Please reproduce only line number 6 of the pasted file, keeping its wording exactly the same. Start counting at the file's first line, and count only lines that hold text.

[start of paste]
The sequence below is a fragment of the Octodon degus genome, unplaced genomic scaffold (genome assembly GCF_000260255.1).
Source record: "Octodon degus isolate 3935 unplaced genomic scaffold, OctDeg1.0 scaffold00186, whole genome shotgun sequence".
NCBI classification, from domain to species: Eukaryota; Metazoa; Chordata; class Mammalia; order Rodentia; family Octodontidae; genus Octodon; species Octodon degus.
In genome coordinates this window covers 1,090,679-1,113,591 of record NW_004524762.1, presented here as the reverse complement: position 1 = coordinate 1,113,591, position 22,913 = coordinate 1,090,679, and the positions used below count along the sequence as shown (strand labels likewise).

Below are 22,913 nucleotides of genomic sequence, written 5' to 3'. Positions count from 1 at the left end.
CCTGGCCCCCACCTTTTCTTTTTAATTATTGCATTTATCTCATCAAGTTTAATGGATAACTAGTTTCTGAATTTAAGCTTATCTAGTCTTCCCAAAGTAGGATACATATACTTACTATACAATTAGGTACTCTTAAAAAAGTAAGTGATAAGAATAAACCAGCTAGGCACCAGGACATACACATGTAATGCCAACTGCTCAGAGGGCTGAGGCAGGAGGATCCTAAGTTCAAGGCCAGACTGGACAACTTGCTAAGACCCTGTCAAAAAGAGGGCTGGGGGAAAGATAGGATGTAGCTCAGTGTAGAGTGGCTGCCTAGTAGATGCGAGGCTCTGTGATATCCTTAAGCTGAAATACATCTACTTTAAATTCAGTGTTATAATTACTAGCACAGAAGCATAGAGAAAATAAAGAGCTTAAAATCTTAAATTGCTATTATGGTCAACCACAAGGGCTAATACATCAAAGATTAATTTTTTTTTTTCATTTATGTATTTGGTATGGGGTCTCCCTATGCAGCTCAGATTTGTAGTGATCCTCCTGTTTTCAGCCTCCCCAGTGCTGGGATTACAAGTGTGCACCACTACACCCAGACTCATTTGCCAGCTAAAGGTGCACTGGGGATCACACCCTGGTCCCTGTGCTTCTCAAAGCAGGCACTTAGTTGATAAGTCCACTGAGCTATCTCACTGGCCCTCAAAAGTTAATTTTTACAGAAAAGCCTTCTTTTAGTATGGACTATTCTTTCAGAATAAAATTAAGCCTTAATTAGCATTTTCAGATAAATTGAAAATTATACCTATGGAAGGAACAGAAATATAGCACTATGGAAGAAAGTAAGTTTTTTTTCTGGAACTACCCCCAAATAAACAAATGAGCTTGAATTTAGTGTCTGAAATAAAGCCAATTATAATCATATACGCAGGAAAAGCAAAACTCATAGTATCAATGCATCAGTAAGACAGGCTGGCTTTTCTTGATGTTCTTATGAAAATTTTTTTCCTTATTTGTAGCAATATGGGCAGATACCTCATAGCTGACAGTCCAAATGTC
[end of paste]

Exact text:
CCTGGCCCCCACCTTTTCTTTTTAATTATTGCATTTATCTCATCAAGTTTAATGGATAACTAGTTTCTGAATTTAAGCTTATCTAGTCTTCCCAAAGTAGGATACATATACTTACTATACAATTAGGTACTCTTAAAAAAGTAAGTGATAAGAATAAACCAGCTAGGCACCAGGACATACACATGTAATGCCAACTGCTCAGAGGGCTGAGGCAGGAGGATCCTAAGTTCAAGGCCAGACTGGACAACTTGCTAAGACCCTGTCAAAAAGAGGGCTGGGGGAAAGATAGGATGTAGCTCAGTGTAGAGTGGCTGCCTAGTAGATGCGAGGCTCTGTGATATCCTTAAGCTGAAATACATCTACTTTAAATTCAGTGTTATAATTACTAGCACAGAAGCATAGAGAAAATAAAGAGCTTAAAATCTTAAATTGCTATTATGGTCAACCACAAGGGCTAATACATCAAAGATTAATTTTTTTTTTTCATTTATGTATTTGGTATGGGGTCTCCCTATGCAGCTCAGATTTGTAGTGATCCTCCTGTTTTCAGCCTCCCCAGTGCTGGGATTACAAGTGTGCACCACTACACCCAGACTCATTTGCCAGCTAAAGGTGCACTGGGGATCACACCCTGGTCCCTGTGCTTCTCAAAGCAGGCACTTAGTTGATAAGTCCACTGAGCTATCTCACTGGCCCTCAAAAGTTAATTTTTACAGAAAAGCCTTCTTTTAGTATGGACTATTCTTTCAGAATAAAATTAAGCCTTAATTAGCATTTTCAGATAAATTGAAAATTATACCTATGGAAGGAACAGAAATATAGCACTATGGAAGAAAGTAAGTTTTTTTTCTGGAACTACCCCCAAATAAACAAATGAGCTTGAATTTAGTGTCTGAAATAAAGCCAATTATAATCATATACGCAGGAAAAGCAAAACTCATAGTATCAATGCATCAGTAAGACAGGCTGGCTTTTCTTGATGTTCTTATGAAAATTTTTTTCCTTATTTGTAGCAATATGGGCAGATACCTCATAGCTGACAGTCCAAATGTC